What to Know
- A SEPTA regional rail conductor was shot while working on the Chestnut Hill West line on May 10.
- The 57-year-old conductor took a bullet to the hip. Witnesses said they heard one gunshot after the train stopped at the Carpenter Station.
- Police have charged two men, Jemil Wylie, the suspected shooter, and Donel Mills.
Two men face charges in the shooting of a SEPTA conductor during a botched robbery at a Regional Rail station last month.
SEPTA Police chief Thomas Nestel announced the arrests in the May 10 shooting on the platform of the Carpenter Station in the city's West Mount Airy neighborhood at a Thursday morning news conference.
Nestel called the suspects "SEPTA's most wanted fugitives."
The accused gunman, Jemil Wylie, was arrested in an Oxford Circle home on Tuesday, police said. He had a gun on him at the time. He is charged with aggravated assault, robbery, conspiracy and weapons charges.
The accomplice, identified as Donel Mills, was already in custody on a domestic assault arrest in Delaware County when he was identified in this case, police said. Nestel called him an "accomplice."
The shooting left a 57-year-old conductor shot once in the hip, Philadelphia police said. He continues to recover from his injuries and hasn't returned to work.
In video released in the days after the shooting you see two men waiting on the platform for the Chestnut Hill West train to arrive, police said.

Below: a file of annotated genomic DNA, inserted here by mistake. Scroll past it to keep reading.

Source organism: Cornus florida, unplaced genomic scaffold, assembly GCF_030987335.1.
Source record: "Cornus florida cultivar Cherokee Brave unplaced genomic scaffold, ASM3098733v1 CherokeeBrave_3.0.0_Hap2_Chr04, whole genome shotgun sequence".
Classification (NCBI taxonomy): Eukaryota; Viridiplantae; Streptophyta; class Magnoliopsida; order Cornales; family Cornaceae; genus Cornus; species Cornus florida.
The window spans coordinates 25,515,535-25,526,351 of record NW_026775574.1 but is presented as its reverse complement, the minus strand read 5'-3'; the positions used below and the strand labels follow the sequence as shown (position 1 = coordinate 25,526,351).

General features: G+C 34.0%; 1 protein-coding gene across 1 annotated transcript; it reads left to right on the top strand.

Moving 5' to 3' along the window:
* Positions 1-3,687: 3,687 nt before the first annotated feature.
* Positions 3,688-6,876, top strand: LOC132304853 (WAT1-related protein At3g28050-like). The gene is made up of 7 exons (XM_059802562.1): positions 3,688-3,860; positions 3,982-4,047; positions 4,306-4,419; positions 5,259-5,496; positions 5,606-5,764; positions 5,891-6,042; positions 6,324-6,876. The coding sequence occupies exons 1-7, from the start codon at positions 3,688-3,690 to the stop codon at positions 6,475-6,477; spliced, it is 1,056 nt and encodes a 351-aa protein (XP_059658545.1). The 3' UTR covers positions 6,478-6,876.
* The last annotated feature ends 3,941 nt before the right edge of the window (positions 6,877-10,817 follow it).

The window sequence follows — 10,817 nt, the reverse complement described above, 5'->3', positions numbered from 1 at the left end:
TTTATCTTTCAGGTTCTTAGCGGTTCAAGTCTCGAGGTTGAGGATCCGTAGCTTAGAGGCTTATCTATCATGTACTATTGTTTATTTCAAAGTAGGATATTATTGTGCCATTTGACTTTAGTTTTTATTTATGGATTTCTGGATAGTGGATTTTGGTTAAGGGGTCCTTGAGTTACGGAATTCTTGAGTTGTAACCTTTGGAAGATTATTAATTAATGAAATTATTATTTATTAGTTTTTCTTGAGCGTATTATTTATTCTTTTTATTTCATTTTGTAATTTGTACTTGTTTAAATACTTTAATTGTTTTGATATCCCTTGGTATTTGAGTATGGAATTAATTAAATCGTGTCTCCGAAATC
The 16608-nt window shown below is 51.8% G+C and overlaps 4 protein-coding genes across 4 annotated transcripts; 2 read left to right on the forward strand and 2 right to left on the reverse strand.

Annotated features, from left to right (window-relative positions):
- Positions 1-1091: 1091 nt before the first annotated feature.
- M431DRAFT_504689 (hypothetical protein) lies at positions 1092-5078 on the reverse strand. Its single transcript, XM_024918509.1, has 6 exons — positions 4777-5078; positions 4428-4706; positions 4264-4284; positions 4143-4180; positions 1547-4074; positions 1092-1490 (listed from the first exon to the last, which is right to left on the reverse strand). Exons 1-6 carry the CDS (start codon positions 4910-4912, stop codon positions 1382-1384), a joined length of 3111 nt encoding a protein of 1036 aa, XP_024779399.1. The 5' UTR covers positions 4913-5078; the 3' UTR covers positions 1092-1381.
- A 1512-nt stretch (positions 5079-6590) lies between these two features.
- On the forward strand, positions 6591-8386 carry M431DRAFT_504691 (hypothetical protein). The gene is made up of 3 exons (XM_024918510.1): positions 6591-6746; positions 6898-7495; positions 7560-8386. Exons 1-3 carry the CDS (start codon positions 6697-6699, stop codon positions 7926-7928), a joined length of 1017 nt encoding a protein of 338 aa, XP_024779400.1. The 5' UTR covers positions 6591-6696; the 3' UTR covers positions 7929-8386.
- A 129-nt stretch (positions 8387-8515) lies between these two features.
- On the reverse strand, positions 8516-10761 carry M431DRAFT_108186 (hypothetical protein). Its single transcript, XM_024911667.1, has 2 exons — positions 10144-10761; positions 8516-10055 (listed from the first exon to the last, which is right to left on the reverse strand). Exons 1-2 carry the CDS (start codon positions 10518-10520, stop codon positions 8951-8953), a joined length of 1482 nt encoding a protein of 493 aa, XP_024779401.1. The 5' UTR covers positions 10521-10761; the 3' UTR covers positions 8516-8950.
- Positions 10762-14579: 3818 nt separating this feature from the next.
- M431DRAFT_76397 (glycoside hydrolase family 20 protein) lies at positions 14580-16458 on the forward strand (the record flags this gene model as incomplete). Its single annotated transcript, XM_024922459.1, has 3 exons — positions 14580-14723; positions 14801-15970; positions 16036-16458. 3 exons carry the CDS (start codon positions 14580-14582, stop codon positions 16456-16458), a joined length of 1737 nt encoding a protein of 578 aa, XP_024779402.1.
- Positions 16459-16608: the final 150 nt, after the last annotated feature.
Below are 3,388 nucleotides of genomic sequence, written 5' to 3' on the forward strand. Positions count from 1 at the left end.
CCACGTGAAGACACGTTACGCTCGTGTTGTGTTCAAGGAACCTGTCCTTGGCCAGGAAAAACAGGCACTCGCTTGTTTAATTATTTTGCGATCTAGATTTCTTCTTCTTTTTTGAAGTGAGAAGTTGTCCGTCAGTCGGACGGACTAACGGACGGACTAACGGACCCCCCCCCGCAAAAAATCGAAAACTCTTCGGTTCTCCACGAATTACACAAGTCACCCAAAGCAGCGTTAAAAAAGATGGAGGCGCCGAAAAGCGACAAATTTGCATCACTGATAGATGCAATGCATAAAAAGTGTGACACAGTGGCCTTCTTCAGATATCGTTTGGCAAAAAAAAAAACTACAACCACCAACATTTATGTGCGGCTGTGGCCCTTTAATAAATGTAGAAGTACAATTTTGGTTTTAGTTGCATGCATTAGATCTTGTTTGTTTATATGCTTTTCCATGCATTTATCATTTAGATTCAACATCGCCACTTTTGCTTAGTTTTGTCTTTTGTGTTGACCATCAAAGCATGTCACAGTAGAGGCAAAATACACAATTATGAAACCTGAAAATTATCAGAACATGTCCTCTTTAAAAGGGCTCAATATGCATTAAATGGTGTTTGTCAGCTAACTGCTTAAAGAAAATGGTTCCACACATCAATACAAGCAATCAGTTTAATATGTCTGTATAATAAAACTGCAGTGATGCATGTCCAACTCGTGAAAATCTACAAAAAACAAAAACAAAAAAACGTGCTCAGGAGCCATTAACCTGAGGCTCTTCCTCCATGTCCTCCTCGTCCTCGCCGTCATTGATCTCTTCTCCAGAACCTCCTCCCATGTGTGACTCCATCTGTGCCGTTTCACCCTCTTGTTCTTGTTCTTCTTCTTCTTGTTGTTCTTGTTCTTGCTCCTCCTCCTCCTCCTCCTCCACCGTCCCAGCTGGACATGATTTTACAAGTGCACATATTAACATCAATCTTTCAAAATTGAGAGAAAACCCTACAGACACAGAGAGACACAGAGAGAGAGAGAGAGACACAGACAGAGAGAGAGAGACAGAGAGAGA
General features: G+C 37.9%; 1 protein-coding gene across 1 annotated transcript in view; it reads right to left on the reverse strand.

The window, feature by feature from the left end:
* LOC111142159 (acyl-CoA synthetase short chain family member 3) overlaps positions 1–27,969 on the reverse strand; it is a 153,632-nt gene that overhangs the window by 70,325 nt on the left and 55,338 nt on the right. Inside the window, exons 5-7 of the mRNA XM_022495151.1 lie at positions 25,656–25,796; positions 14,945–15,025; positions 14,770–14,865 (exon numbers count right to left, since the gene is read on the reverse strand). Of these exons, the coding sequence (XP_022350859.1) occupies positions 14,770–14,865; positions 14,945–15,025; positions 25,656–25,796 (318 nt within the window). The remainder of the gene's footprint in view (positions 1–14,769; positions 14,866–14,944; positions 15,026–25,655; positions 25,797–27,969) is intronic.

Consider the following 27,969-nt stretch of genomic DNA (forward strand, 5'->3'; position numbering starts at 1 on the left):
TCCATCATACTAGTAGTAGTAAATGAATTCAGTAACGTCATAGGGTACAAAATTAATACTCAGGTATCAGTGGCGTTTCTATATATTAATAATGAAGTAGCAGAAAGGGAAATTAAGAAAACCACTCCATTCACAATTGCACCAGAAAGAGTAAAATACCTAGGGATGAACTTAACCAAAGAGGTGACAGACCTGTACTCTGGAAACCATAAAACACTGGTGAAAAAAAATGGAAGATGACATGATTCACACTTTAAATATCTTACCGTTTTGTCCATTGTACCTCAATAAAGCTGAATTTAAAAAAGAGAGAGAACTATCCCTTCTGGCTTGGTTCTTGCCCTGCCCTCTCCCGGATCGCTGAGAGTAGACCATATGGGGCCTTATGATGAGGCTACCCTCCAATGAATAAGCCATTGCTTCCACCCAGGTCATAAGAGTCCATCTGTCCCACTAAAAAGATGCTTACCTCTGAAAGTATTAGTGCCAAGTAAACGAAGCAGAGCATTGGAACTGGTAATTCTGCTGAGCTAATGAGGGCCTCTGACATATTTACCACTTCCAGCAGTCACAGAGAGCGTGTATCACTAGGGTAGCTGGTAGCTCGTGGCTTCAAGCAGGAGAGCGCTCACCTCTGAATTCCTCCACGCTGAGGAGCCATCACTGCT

One suspect demanded cash from the victim as he exited the train. Police said the conductor pushed the other suspect and darted for the train. The first suspect, armed with a gun, then fired a single shot.
A photo taken from inside the train and shared through the NBC10 app appeared to show the conductor on the floor and riders looking on as at least two men helped.
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A SEPTA official said it's been 20 years since a conductor was shot. The injured conductor has worked for SEPTA for 19 years.
SEPTA said that detective work and witness cooperation helped them track down the suspects.
SEPTA and the Citizens Crime Commission put up a $6,000 reward for information leading to the arrest and conviction of the suspects. It is unclear if someone will claim the reward.
Both suspects remain jailed, unable to post bail. Online court records don't list an attorney who could comment on Wylie's behalf. A message for Mills' attorney in his previous Delaware County case has yet to be returned.
Correction: This story initially misnamed the SEPTA Police chief, his name is Thomas Nestel.